Aug. 26, 2010
I Ride Greyhound
because it's like being
in a John Steinbeck novel.
Next best thing is the laundromat.
That's where all people
who would be on the bus if they had the money
hang out. This is my crowd.
Tonight there are cleaning people appalled
at the stupidity of anyone
who would put powder detergent
in the clearly marked LIQUID ONLY slot.
The couple by the vending machine
are fondling each other.
You'd think the orange walls
and florescent lights
would dampen that energy
but it doesn't seem to.
It's a singles scene here on Saturday nights.
I confide to the fellow next to me
that I suspect I'm being taken
in by the triple loader,
maybe it doesn't hold any more
than the regular machines
but I'm paying an extra fifty cents.
I tell him this meaningfully
holding handfuls of underwear.
He claims the triple loader
gives a better wash.
I don't ask why,
just cruise over to the pop machine,
aware that my selection
may provide a subtle clue.
I choose Wild Berry,
head back to my clothes.
It was on this day in 1920 that the 19th Amendment was formally incorporated into the U.S. Constitution. It said: "The right of citizens of the United States to vote shall not be denied or abridged by the United States or by any State on account of sex." It ended more than 70 years of struggle by the suffragist movement.
Secretary of State Bainbridge Colby signed the proclamation that morning at 8 a.m. at his home. There was no ceremony of any kind, and no photographers were there to capture the moment. And none of the leaders of the woman suffrage movement were present to see him do it. Colby just finished his cup of coffee and signed the document with a regular, steel pen. Then he said, "I turn to the women of America and say: 'You may now fire when you are ready. You have been enfranchised.'"
It's the birthday of novelist Julio Cortázar, (books by this author) born in Brussels, Belgium, to Argentine parents (1914). His parents were traveling in Europe when he was born, and they were forced to stay for the duration of World War I.
He moved back to France as a young man and began publishing dreamlike, fantastic stories, collected in books such as Blow Up and Other Stories (1956). Critics consider his masterpiece to be the novel Hopscotch (1963).
It's the birthday of memoirist and art collector Peggy Guggenheim, (books by this author) born in New York City (1898). Her father died on the Titanic shipwreck, and at the age of 14 she inherited nearly half a million dollars.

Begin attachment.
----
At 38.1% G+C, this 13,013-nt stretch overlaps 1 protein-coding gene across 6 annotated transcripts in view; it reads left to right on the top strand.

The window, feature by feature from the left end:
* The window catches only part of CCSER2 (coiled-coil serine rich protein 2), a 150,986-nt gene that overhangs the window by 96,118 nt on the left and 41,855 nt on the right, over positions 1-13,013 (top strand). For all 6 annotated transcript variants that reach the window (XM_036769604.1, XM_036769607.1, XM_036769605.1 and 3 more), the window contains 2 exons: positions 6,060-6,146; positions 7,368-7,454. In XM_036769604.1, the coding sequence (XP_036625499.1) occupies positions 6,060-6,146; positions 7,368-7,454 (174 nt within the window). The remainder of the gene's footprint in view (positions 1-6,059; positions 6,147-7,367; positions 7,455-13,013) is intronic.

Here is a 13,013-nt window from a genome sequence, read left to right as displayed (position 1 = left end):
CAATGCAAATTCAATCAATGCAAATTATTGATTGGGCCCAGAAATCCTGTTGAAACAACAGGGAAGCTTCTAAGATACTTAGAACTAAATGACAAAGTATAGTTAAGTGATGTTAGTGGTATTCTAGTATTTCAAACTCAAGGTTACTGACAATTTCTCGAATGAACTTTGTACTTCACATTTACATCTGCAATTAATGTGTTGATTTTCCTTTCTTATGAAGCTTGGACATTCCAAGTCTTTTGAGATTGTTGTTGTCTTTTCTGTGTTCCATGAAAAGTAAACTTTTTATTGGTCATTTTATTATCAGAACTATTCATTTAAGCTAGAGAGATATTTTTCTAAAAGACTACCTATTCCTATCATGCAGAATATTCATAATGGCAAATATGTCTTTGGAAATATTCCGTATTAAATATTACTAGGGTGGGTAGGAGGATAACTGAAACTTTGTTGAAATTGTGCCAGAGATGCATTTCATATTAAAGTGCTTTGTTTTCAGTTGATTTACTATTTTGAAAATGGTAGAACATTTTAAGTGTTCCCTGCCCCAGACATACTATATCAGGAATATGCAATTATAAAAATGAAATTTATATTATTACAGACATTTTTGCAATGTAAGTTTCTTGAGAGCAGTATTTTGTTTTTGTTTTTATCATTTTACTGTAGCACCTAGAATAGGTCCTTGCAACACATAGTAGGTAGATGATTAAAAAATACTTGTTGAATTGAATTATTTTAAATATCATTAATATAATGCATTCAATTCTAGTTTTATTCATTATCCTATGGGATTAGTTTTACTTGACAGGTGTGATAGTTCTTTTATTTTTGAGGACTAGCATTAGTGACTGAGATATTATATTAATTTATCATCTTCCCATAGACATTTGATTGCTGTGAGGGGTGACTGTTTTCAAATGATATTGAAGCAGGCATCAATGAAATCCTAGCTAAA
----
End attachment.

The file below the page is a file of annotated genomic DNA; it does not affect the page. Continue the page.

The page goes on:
She moved to Europe to live a Bohemian lifestyle. She had an affair with Samuel Beckett, as well as several other artists.
Back in her native New York City, she opened a gallery called "Art of this Century" on West 57th Street. She became the patron of an unknown abstract painter by the name of Jackson Pollock, supporting him so he could be a full-time artist, and she held a one-man show for him at her gallery, one of his first. Soon he was famous.
She wrote some memoirs about her affairs with the rich and famous and artistic, including Out of This Century (1946) and Confessions of an Art Addict (1960).
It's the birthday of the world's only academically accredited enigmatologist, Will Shortz, (books by this author) born on an Arabian horse farm in Crawfordsville, Indiana (1952). He's the current crossword editor of The New York Times, the puzzle master of NPR's Weekend Edition Sunday, and the author or editor of dozens of books.
Shortz sold his first puzzle to a magazine when he was just 14 years old, and within a couple years he was a regular contributor to puzzle publications.
In his 16 years of editorship of the Times puzzle page, he's introduced some changes. The crossword puzzles now have constructor bylines; the puzzles contain more references to pop culture. He's made the Monday puzzles slightly easier and the Friday and Saturday puzzles harder than they used to be.
His all-time favorite crossword clue is "it might turn into a different story," with the answer "SPIRALSTAIRCASE."
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